MOSCOW – When riot police forcibly dispersed a crowd that lingered after an anti-Putin protest in central Moscow a day after Russia’s presidential election in March, many in the crowd sensed an ominous change in the air.
By the time protestors clashed with riot police May 6, the eve of President Vladimir Putin’s inauguration, there was little doubt in most people’s minds: Putin’s patience with the opposition was over.
The next day, as Putin’s motorcade drove through Moscow’s deserted streets on the way to an opulent swearing in ceremony in the Kremlin, police raided cafes popular with opposition leaders and detained anyone wearing the opposition’s iconic white ribbons. For the next week, police harassed roving groups of protestors who were guilty of little more than gathering without signs in a public square.
The incidents marked a dark shift in the Russian government’s approach to the unprecedented wave of protests that have called on Putin to go since December.
Although Putin mocked the protest movement at first, accusing them of being U.S. agents and comparing the white ribbons to condoms, police did not intervene and city authorities granted them permits.
Since Putin’s inauguration, however, the Kremlin has pushed through several pieces of legislation and orchestrated an apparent attempt to systematically restrict and intimidate the opposition.
“The government has switched to a repressive mode,” Masha Lipman, an analyst with the Carnegie Moscow Center, said in an interview. “Punishment for a few, I think, is aimed at intimidating others.”
For his part, Putin has said he respects the right of the people to protest, but again mocked their efforts. The white ribbons, he said, were yesterday’s protest tactic.
“I am not saying anything against people, who use such symbols. But it hurts my feelings to see people using foreign-developed technologies,” he told a youth forum Tuesday.
Lipman says any hope that Putin would pursue reform after last winter’s protests was overly optimistic. “Putin’s way of governing hasn’t changed. But only now he is facing challenges he didn’t face before and he wants to remove the challenge,” she said.
That effort has only increased in recent weeks.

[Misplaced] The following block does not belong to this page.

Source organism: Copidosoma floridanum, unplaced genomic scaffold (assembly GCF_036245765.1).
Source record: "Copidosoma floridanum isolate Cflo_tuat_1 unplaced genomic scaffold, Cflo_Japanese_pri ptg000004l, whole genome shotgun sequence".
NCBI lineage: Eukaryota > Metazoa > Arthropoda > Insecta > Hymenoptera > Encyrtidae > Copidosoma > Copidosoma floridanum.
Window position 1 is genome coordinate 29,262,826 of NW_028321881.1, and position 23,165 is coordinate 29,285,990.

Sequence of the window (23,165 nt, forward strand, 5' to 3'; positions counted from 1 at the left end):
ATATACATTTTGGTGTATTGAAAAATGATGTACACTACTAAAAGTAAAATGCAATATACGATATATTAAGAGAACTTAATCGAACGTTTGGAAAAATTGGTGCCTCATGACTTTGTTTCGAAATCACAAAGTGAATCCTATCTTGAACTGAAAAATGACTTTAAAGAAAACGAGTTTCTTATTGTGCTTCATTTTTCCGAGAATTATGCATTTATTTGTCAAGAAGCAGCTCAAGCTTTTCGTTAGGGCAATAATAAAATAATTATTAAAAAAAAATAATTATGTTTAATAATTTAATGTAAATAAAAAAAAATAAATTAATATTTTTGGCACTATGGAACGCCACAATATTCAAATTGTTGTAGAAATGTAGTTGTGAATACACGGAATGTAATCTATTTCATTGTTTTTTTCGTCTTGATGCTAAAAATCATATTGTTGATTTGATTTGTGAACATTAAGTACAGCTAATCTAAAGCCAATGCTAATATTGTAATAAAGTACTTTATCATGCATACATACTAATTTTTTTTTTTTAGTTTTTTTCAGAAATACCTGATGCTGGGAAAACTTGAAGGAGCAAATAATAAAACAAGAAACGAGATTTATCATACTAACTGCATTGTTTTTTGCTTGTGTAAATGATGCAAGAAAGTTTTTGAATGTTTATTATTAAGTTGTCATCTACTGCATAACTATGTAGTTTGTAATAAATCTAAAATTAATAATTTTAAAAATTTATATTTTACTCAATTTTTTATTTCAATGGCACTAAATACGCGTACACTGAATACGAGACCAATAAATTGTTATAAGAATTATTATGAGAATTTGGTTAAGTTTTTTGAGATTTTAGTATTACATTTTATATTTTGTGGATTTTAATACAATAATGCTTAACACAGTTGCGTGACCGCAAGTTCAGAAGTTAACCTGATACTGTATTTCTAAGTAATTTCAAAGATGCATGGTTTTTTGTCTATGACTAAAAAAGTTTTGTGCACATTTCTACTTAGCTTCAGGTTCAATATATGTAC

Several pieces of legislation were rushed through the legislature and signed into law by Putin. Several more are pending. The new laws, which are ostensibly to protect stability and decency, include restrictions on public gatherings, a drastic increase in the fines and penalties for organizing or joining unsanctioned protests and the creation of an Internet blacklist that critics warn could lead to censorship. Others are the re-criminalization of libel, a requirement that foreign-funded NGOs and perhaps soon even media might have to publicly declare themselves “foreign agents” (a term tinged with hints of espionage), and efforts to control the waves of volunteers who rushed to help flood victims in southern Russia.
Police have also raided the homes of several prominent opposition leaders, ostensibly to investigate violence during the May 6 rally, and have detained several dozen others accused of attacking police during the skirmish. Many leaders say they are being followed everywhere they go.
Among those raided and harassed were anti-corruption blogger Alexei Navalny and television personality Ksenia Sobchak.
Authorities charged Navalny with embezzlement this week in a case that had been dismissed for lack of evidence years ago. He faces up to 10 years in prison. Sobchak, a prominent socialite whose father was Putin’s mentor when he was the mayor of St. Petersburg, has been booted from her television shows as her activism has increased.
In another case that is being viewed as a canary in the coal mine for how the Kremlin will deal with the opposition, the trial of an all-female punk rock group began Monday. The group called Pussy Riot is being tried on charges of hooliganism after they performed an anti-Putin anthem on the altar of Moscow’s largest cathedral in February.
Their song asked for divine intervention to remove Putin from power. Several prominent Western musicians have spoken out against their detention and Amnesty International has called them “prisoners of conscience.” They face up to seven years in prison.
One of the band members Tuesday said they are being made an example for others who might attempt to defy the Kremlin.
“I am taking it as the start of a repressive authoritarian campaign which aims to hamper the public’s political activity and build a sense of fear among political activists,” Ekaterina Samutsevich said in a statement to the court.